Last week’s column reviewed why many young Americans were putting off buying a home. Many are burdened with student debt, employment opportunities are tight and living with mom and dad doesn’t have the stigma that it once had. The Millennials, born after 1980, should be taking advantage of owning California real estate at historically affordable prices. They’re not however, and that’s slowing down sales.
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Last month, the El Dorado County Association of Realtors reported 138 county sales. That was a 25 percent decline from last year same month. Listings are increasing as we move into spring — up 51 percent from March 2013 — but young families still do not seem to be in a hurry to own their own home.
This home buying reluctance phenomenon isn’t just happening in our county and region. It’s happening all over the country and if it doesn’t change it will have far-reaching effects on the housing industry and our economy. After all, our country was built on a foundation of land ownership. Our grandparents were homesteaders and homebuilders. Our wealth isn’t in paper stocks, it’s in real estate: homes, farms, offices and factories. Owning a home has been ingrained into our culture. Isn’t it part of the American Dream? Perhaps not to a large portion of 80 million Millennials. So what’s to be done?
There are social and economic issues holding back this large demographic group from being the primary source of new homebuyers. Changing the culture for these self-absorbed trophy kids who have been described as narcissistic, lazy and coddled may take a generation but we can offer immediate economic incentives to those who have the maturity and ambition to embark on homeownership.
Many of the younger-than-35 generation would buy a house but the down payment is holding them back. It shouldn’t. There are a number of no or low down payment programs available but most lenders will not promote or even suggest them to borrowers. Here’s why. Some have very low commissions or put a limit on what fees lenders may charge. Another reason is because underwriters have been schooled on underwriting conventional and FHA loans. They are unfamiliar with these niche loans. Investors often shy away from buying these loans. They take longer to process and impatient sellers and their agents are often skeptic of accepting an offer subject to the borrower qualifying for an unfamiliar loan.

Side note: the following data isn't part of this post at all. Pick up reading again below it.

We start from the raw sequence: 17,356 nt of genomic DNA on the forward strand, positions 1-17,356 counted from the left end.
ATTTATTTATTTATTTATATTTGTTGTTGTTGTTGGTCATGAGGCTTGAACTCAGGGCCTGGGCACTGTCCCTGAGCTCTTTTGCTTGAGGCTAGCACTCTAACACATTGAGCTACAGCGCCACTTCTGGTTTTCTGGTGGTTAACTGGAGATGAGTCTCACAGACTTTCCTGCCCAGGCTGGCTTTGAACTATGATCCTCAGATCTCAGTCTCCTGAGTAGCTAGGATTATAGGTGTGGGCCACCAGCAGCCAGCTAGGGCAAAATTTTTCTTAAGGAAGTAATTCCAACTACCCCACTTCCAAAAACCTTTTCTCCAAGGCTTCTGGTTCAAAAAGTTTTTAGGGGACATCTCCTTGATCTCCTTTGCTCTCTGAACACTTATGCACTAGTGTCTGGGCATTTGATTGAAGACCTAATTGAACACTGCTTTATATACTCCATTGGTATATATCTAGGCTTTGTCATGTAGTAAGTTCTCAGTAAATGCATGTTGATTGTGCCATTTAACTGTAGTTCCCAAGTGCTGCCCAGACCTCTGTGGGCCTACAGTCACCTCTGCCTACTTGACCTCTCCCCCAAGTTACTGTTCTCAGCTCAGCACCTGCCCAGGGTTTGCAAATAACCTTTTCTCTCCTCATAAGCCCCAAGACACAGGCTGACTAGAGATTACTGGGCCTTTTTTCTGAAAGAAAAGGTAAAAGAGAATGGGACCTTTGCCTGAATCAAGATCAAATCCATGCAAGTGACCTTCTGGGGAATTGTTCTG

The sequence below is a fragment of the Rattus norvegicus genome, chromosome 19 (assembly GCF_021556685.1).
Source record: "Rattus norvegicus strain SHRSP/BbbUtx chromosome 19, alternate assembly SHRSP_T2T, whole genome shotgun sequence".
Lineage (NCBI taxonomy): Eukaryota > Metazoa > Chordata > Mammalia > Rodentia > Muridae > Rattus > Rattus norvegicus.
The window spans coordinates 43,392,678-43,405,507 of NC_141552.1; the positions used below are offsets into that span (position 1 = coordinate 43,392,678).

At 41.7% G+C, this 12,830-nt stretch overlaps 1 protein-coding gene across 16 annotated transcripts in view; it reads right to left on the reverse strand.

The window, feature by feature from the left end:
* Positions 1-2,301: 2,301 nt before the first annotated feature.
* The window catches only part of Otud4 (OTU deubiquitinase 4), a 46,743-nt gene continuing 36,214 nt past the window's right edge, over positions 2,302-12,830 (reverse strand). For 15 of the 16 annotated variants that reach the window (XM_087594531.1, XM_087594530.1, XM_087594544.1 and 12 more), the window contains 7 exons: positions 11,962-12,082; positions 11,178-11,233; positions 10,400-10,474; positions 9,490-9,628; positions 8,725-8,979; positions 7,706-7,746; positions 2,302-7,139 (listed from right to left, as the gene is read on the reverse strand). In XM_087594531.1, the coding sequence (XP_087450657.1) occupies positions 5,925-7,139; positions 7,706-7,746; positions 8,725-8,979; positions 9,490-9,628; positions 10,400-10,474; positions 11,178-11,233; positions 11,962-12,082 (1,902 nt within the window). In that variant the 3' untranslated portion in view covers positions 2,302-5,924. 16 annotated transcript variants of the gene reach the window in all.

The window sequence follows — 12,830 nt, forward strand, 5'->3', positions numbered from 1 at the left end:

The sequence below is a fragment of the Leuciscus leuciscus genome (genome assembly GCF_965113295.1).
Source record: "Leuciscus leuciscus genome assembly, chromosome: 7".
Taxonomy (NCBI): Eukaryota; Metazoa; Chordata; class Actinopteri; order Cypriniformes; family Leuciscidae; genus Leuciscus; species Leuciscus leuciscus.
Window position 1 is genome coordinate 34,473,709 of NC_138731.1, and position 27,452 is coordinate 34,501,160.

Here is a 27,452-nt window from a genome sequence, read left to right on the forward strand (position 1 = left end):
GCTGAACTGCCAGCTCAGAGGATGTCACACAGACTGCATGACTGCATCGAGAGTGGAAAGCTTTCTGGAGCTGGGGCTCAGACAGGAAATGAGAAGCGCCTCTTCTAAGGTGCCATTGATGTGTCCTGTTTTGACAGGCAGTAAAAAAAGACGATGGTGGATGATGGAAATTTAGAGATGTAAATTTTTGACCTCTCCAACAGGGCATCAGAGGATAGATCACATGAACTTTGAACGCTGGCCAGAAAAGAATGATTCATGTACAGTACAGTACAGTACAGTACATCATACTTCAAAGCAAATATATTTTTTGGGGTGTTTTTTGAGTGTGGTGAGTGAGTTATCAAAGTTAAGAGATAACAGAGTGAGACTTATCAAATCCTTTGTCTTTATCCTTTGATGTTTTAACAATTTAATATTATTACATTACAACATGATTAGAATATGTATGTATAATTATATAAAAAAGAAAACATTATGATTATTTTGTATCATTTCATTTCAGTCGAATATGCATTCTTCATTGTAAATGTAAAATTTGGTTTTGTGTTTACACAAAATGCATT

These loans do exists. An example is the silent second loan program offered by El Dorado County. This second loan of up to $100,000 can be used for a down payment, closing costs and impounds, with an interest rate in the 3-percent range. These loans don’t need to be repaid until the borrower sells or refinances. They also have a debt forgiveness feature. Yes, there are some income restrictions but they exist.
According to C.J. Freeland, the county’s administrator for this loan program, “The home must be located within the unincorporated areas of El Dorado County. It must be structurally sound and priority will be given to applicants who live or work in El Dorado County.”
Finding the money for a down payment for many first-time buyers is often easier than qualifying for the loan. What were the Feds thinking when they adopted the 43 percent maximum debt-to-income ratio for a “qualified mortgage?” This rule applies regardless of large down payment and high credit scores. With an average student loan debt of $21,400 the new regulations have disqualified millions of potential homebuyers.
According to new research from the National Association of Realtors, after factoring in the average monthly income, debts and cost of a typical entry-level home mortgage, the debt-to-income for these younger than 30 is at 60 percent. Even with a 5-percent yearly increase in income, they would not be able to qualify based upon a 43 percent debt-to-income test until 2019.
The irony here is that the government is usually the primarily funder of these down payment assistance programs, attempting to encourage homeownership while at the same time adopting more stringent requirements in order to qualify for a mortgage.
The bank of mom and dad can help. A growing number of relatives are stepping up with gift money to help with the down payment or reduce debt in order to meet the new debt-to-income restrictions. According to industry estimates, 27 percent of first-time buyers received gift money to defray the down payment and closing costs. There are regulations pertaining to gifts and their appropriate documentation. Before relatives write a check, they need to talk with their neighborhood mortgage lender.
Another emerging trend, in this low-interest environment, is for mom and dad to purchase the home themselves outright and lease or finance it back to the kids. Properly structured, these loans provide annual returns to family members well in excess of money-market accounts or bank deposits and open the door to homeownership to their kin.
Rather than making it more difficult for first-time homebuyers, the Feds should offer an incentive by allowing for a tax-free savings account similar to our 401(k) plans with the money earmarked toward a down payment. This would encourage savings and homeownership.
First time homebuyers are an important element in the continuing recovery of our housing market. It will cost all of us if this demographic group, called Millennials, continues to take a laissez faire attitude about buying homes.
Ken Calhoon is a local real estate broker. He can be reached at firstname.lastname@example.org